Many roads in the EU are designed for higher speeds, governors are generally limited to the factory tire limits (155mph, for instance). There's established safe levels for hearing damage based on decades of research. It would be trivial for Apple (and others) to limit this. I'd vote in favor of the lawsuit, pretty clear negligence.
 
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VirtualLarry

No Lifer
Aug 25, 2001
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Yeah, I was pretty certain that the engine computer limits most consumer auto speeds to something semi-sane, and you still need to be a good driver to handle something like that at those speeds anyways.

(I doubt that "Cop Motors" are limited in that way, though.)

Anyways, it would be interesting to find out, if that "Amber Alert" sound is prescribed by the FCC, etc., whether or not it's a square-wave tone, or a sine-wave tone. The reason being, is that a square-wave tone is a lot harder to reproduce, for some devices, and if it is accurately reproduced, could harm human tissue (eg. the inner ear) a lot more than a sine-wave tone.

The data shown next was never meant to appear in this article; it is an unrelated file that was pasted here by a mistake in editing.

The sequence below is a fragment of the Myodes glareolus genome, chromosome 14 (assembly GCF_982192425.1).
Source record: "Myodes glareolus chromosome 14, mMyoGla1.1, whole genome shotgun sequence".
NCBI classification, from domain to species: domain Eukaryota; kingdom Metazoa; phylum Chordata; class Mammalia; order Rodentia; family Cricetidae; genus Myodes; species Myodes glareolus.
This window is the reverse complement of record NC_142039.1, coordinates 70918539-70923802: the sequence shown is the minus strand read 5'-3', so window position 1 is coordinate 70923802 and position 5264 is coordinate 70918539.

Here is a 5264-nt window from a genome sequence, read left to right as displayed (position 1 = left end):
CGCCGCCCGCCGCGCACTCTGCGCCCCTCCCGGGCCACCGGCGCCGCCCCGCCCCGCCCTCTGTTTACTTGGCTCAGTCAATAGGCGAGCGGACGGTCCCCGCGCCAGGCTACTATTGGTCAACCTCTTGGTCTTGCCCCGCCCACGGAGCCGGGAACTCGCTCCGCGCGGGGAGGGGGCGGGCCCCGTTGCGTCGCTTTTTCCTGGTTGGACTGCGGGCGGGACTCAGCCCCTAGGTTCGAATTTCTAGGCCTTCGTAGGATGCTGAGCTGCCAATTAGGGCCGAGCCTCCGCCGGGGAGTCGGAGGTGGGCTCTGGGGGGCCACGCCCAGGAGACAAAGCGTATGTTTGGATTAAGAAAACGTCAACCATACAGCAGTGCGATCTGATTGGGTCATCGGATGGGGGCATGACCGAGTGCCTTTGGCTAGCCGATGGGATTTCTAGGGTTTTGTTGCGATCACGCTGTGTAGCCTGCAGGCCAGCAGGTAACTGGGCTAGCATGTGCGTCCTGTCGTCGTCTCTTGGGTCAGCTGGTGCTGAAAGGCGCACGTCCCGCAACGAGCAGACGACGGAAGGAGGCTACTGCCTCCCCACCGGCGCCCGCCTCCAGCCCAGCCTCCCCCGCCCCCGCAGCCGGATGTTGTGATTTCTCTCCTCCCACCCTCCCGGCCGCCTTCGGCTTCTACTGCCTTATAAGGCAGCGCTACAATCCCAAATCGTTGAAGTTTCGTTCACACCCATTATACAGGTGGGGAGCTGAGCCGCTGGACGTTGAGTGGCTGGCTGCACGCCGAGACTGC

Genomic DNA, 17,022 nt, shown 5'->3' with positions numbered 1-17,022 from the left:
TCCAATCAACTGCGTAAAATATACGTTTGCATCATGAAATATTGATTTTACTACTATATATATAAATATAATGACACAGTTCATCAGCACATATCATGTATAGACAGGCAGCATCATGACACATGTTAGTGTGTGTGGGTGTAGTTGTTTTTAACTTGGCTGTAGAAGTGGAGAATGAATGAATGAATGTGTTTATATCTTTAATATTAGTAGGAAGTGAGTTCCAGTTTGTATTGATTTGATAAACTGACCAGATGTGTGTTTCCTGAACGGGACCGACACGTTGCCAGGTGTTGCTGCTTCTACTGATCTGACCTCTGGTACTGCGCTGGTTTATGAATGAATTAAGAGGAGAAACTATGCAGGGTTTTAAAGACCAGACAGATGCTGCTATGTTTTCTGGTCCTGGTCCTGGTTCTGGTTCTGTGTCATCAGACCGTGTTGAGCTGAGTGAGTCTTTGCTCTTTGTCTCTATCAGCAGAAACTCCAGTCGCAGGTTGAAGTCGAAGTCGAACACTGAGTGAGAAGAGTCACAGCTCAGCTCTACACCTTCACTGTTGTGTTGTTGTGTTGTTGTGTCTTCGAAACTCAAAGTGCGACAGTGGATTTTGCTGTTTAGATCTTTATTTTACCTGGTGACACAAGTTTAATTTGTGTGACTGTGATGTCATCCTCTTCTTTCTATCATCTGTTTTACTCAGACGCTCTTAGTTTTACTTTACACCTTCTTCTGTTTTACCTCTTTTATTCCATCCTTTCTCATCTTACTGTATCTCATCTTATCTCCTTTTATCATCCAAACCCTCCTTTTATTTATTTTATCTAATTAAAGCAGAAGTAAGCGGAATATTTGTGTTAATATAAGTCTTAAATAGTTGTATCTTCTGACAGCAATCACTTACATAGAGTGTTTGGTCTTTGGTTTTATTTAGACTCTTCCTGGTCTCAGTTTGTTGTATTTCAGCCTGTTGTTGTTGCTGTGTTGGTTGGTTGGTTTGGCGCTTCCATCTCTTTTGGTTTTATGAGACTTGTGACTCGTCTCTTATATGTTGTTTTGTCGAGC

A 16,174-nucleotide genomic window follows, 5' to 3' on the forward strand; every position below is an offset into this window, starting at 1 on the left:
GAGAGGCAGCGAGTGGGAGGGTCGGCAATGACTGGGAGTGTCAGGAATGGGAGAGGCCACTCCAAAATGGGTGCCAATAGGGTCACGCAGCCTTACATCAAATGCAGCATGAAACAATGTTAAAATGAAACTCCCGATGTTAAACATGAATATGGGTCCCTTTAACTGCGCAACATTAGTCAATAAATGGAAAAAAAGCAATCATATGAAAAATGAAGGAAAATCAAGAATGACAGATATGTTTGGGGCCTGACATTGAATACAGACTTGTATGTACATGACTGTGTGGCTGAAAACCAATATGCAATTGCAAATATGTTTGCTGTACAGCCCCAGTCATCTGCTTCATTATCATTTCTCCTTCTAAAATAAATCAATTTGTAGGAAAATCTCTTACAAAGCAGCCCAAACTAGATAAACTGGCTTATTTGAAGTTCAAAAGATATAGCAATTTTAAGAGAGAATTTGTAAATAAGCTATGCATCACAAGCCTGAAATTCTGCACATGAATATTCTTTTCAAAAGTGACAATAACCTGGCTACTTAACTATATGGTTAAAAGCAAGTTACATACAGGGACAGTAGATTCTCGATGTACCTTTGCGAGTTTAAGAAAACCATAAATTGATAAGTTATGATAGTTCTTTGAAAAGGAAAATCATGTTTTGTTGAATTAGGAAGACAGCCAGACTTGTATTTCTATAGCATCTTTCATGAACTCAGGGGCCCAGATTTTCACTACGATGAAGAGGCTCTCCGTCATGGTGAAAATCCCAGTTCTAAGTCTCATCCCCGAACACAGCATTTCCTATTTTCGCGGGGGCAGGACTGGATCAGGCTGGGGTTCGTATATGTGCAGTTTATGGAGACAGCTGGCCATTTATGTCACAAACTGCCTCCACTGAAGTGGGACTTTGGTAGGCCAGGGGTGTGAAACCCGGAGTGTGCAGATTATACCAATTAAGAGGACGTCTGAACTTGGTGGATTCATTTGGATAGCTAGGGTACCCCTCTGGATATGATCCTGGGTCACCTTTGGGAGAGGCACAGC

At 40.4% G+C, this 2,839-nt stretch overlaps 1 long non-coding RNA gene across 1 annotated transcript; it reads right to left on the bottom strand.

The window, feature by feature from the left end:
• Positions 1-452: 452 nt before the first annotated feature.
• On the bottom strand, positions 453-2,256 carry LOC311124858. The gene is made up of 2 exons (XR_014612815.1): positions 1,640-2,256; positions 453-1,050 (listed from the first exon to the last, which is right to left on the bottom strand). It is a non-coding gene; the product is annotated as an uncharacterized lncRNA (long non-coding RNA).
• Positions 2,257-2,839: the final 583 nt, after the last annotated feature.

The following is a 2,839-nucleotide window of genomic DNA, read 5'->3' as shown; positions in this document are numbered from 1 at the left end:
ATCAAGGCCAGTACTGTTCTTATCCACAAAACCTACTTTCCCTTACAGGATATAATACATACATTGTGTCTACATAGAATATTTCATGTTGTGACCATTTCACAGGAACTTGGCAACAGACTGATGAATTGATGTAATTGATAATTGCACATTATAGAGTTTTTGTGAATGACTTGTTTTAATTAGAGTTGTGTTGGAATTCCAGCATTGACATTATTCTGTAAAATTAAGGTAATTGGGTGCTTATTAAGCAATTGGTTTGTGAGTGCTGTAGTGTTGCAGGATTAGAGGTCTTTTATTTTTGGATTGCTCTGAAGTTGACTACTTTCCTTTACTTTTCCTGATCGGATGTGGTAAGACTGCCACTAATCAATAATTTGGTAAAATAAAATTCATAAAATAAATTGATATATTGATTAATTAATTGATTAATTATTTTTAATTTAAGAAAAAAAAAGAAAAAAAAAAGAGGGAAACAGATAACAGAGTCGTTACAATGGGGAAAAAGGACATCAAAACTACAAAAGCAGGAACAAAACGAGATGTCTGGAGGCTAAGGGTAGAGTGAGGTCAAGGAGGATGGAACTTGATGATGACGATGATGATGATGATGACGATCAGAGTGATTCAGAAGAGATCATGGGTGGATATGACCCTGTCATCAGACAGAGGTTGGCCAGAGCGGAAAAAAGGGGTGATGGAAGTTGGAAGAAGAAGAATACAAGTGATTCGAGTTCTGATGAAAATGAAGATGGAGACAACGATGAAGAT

(For the same reason that "noise" in audio files, can damage conical speakers at higher volumes. It can rip them to shreds. Now think of your inner ear, like the reverse of a speaker.)
 

VirtualLarry

No Lifer
Aug 25, 2001
53,538
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I would go so far as to try to hire a high-powered class-action attorney, or at least, contact one, if I were the plaintiff, and see if they can get an actual injunction against the devices being sold here in the USA (!), because there is an immediate and serious risk to the general public that own those devices, that this is a ticking time-bomb that could happen again. At least, at such time that Apple can re-design the device with "safe" audio limiters in place, and then replace existing ones on the market at Apple's cost.
 

sdifox

No Lifer
Sep 30, 2005
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^^^ Ain't no speed limiters on cars that I know of.
There are. Yours just can't go that fast.

There should be a hard cap limit in headset mode though.

On the other hand, my phone warns me when I try to crank up the volume past x%> I hit volume up again after the notice and it will increase. I think that should be sufficient warning.